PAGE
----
The GDPR Presents Opportunities

Christina Balotescu

September 7, 2018

Many hands together with a heart painted on them, implying generosity

As marketers, new regulations around data and communications might make us worry. But the GDPR presents opportunities to build goodwill and serve your people better.

When new rules are first introduced, our first reaction is often fear of administrative burden, challenges of compliance, and of punishment if we don't meet the standards.

But every one of the recent data protection laws, CAN-SPAM, CASL and GDPR, are created to provide better experiences for the clients who trust us to keep their data.

In this way, they’re perfectly aligned with our ideals for ourselves and our clients: to be helpful and transparent and to provide valuable, relevant information. Trouble comes when there's little regard for the constituent's interests and when there's poor stewardship of their data.

Complying with the GDPR requires effort for every business with a marketing engine. But doing the right thing for your customers builds goodwill and leads to growth.  

Here's super-brief summary of what you need to think about in terms of the GDPR and marketing to your constituents:

  • The GDPR requires that you enable your constituents to specify exactly how they want to hear from you.
  • The GDPR requires that you disclose details about how you collect and process data - who you partner with on it, and what your policies are. The “right to access” and “portability” mean your constituents should be able to obtain, upon request, a copy of their data, and see what they've signed up to receive.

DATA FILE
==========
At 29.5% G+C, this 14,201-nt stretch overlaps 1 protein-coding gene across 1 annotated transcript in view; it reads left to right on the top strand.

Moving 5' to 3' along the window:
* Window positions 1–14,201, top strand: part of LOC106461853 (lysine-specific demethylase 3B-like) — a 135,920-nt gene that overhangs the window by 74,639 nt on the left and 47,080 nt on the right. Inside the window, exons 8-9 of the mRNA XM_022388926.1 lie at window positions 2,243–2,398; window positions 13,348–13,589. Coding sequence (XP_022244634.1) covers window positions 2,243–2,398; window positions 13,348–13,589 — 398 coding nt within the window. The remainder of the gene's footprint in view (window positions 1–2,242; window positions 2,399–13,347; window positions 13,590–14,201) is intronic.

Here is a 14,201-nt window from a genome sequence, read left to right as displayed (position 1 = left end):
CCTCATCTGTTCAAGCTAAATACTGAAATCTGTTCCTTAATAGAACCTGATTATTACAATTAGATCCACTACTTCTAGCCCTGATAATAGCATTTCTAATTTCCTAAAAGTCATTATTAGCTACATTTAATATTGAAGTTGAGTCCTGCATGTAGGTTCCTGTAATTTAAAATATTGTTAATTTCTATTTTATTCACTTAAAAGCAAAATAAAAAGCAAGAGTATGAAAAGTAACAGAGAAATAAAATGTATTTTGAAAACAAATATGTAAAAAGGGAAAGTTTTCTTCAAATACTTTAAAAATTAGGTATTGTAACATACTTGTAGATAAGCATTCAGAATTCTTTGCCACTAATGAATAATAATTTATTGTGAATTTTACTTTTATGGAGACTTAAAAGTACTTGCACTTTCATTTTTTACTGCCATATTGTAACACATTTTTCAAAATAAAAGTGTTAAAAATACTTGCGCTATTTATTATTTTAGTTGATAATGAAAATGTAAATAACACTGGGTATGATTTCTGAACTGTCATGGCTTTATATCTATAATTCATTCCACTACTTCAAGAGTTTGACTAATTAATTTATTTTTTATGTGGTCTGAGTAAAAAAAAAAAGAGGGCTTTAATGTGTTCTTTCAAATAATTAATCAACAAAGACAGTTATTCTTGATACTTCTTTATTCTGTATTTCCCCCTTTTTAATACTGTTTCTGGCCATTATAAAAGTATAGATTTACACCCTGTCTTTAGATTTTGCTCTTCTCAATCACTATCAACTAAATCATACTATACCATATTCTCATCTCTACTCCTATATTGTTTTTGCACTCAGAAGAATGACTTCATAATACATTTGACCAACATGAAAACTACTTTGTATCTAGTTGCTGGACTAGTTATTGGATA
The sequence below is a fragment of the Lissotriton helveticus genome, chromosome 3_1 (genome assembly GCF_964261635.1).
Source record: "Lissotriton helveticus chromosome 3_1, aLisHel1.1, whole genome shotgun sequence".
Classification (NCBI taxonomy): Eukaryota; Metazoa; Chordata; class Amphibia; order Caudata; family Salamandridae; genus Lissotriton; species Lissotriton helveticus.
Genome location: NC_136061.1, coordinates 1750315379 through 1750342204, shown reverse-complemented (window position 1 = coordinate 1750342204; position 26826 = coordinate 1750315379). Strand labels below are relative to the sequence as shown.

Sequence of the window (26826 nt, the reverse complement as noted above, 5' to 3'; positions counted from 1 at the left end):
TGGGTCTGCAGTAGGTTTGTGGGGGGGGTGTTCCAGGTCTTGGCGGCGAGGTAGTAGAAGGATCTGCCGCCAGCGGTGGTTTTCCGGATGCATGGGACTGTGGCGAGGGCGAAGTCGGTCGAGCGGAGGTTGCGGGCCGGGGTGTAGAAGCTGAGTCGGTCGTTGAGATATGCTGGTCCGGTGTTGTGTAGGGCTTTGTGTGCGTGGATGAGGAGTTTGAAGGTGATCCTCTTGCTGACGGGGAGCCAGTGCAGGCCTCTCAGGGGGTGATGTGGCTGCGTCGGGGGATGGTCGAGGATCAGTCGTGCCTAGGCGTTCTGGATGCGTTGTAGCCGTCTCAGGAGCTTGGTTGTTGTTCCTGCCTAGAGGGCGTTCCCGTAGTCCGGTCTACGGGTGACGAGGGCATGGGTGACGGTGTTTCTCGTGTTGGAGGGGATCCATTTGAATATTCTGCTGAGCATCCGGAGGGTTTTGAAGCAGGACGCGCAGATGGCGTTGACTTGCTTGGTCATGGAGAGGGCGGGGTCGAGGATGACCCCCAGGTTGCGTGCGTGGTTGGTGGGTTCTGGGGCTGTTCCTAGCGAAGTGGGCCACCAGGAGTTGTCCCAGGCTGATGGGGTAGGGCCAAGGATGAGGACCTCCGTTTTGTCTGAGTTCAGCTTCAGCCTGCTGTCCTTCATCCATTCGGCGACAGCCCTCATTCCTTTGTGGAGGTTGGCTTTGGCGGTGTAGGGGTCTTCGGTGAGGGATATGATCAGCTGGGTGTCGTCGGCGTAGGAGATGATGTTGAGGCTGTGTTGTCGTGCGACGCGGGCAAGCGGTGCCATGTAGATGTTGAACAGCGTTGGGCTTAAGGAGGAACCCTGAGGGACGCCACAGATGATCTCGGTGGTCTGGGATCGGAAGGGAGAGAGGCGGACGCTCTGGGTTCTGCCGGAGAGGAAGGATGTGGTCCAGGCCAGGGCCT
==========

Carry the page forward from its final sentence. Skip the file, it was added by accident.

• The GDPR requires that you honor your constituents “right to be forgotten.”, which means you won't be wasting your time trying to communicate with someone who doesn't want to hear from you. But there may be some valid reasons to retain certain data, such as a record of a donation or event attendance. You'll want to discuss this with your legal team and clearly define how you will handle this, and even include it in your privacy policy.
  • The GDPR requires consent or legitimate interest to retain and process a constituent's data.  This leads to more engagement and fewer opt-outs. If there are constituents in your database that you don't have opt-in records for, you should review with your legal team to determine if you have lawful basis to retain them.  Lawful basis can be proven if it's necessary to keep the information to perform a contract (i.e. they are a member of your alumni association), you can demonstrate that they have "legitimate interest", or you've received opt-in consent to a clear statement of what you're using the data for.

Remember, if you've lost track of the opt-in status (or never confirmed opt-in), you can run an opt-in confirmation mailing.  Emma offers some great advice on how to execute a campaign of this type in this help document.

The GDPR affects many areas of business - from technology in your website stack to privacy policies and internal processes, to legal documentation.  Not only is compliance the right thing to do, but the fines for non-compliance can be staggering - tens of millions of dollars or up to 4% of an organization's annual revenue.

To learn more, straight to the source, visit the official GDPR website of the European Commission at  

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